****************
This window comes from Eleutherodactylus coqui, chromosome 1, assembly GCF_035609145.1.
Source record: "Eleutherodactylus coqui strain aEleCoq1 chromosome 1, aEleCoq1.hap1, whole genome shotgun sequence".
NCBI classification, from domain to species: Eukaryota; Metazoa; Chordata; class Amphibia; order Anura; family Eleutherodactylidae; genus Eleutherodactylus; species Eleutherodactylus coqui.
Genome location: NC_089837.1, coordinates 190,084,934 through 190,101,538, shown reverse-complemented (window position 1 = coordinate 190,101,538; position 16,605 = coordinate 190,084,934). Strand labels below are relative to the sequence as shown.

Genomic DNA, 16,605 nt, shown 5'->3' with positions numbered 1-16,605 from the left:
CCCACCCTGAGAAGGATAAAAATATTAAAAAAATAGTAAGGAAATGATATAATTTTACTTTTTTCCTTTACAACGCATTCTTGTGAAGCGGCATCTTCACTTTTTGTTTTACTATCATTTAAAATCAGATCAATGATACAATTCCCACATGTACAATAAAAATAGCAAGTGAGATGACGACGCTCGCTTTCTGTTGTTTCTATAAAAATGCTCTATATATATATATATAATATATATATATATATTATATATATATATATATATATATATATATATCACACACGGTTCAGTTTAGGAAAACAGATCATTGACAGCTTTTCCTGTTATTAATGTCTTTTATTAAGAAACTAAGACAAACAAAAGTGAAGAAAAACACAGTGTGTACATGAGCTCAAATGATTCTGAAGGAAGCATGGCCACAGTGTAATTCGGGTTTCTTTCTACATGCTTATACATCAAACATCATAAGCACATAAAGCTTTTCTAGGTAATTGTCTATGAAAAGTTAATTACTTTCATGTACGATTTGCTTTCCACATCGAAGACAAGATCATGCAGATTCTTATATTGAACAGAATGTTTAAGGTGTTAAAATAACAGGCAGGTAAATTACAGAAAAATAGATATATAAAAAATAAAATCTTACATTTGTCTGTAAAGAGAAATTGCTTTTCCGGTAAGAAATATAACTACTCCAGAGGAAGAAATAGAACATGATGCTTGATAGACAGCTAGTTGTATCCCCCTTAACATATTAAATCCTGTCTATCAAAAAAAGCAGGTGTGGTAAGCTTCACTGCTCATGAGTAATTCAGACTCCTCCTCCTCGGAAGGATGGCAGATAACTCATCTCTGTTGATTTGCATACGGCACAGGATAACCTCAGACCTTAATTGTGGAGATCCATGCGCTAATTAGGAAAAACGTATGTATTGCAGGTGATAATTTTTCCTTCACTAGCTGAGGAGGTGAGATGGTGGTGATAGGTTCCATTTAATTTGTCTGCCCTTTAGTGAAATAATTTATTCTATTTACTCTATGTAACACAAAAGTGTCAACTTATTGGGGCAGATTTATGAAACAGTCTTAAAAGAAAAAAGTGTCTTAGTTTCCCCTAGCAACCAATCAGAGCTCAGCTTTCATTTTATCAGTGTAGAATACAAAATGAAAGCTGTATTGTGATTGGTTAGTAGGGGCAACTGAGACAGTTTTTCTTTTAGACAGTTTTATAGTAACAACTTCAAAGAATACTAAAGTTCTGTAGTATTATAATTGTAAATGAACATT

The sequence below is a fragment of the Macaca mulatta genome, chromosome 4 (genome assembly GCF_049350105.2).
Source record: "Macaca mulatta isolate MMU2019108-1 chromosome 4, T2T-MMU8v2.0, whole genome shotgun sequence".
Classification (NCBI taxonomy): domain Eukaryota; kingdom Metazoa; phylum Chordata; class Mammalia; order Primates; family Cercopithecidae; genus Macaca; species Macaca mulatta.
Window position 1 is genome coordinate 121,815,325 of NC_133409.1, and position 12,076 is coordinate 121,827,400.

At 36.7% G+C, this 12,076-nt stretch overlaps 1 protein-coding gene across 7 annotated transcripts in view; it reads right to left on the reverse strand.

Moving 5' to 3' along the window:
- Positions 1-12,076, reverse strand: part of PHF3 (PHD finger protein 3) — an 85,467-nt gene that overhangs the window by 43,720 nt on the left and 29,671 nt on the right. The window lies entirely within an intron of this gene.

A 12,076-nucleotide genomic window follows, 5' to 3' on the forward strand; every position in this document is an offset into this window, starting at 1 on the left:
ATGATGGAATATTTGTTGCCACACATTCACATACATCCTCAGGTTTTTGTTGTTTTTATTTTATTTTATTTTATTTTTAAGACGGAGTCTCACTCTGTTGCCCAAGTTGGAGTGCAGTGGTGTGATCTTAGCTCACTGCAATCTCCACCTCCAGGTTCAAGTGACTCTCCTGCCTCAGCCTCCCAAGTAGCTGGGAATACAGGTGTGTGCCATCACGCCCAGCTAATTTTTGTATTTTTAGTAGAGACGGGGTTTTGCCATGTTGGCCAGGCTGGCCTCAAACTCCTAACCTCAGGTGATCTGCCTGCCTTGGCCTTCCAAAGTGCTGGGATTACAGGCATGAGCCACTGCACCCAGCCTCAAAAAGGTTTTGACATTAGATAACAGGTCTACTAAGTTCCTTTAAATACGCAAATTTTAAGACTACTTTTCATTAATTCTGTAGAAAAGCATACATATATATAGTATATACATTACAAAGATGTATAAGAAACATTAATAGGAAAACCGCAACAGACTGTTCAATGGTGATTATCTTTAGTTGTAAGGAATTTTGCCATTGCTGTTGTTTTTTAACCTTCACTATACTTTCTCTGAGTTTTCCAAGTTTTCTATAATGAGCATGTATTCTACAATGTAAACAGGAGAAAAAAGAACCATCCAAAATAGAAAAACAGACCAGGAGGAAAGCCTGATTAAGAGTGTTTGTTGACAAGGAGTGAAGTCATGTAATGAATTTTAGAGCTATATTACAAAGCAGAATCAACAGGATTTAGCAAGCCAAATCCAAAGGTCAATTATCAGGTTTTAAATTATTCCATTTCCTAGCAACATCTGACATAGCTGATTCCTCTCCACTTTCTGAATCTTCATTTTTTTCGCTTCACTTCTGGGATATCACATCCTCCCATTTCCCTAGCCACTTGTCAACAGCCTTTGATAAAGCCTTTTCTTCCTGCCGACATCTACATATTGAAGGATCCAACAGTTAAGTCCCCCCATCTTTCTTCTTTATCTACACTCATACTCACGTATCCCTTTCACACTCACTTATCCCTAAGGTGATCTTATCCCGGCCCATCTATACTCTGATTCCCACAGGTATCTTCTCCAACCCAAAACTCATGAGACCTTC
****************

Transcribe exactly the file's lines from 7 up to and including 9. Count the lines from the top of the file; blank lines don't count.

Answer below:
The sequence below is a fragment of the Macaca mulatta genome, chromosome 4 (genome assembly GCF_049350105.2).
Source record: "Macaca mulatta isolate MMU2019108-1 chromosome 4, T2T-MMU8v2.0, whole genome shotgun sequence".
Classification (NCBI taxonomy): domain Eukaryota; kingdom Metazoa; phylum Chordata; class Mammalia; order Primates; family Cercopithecidae; genus Macaca; species Macaca mulatta.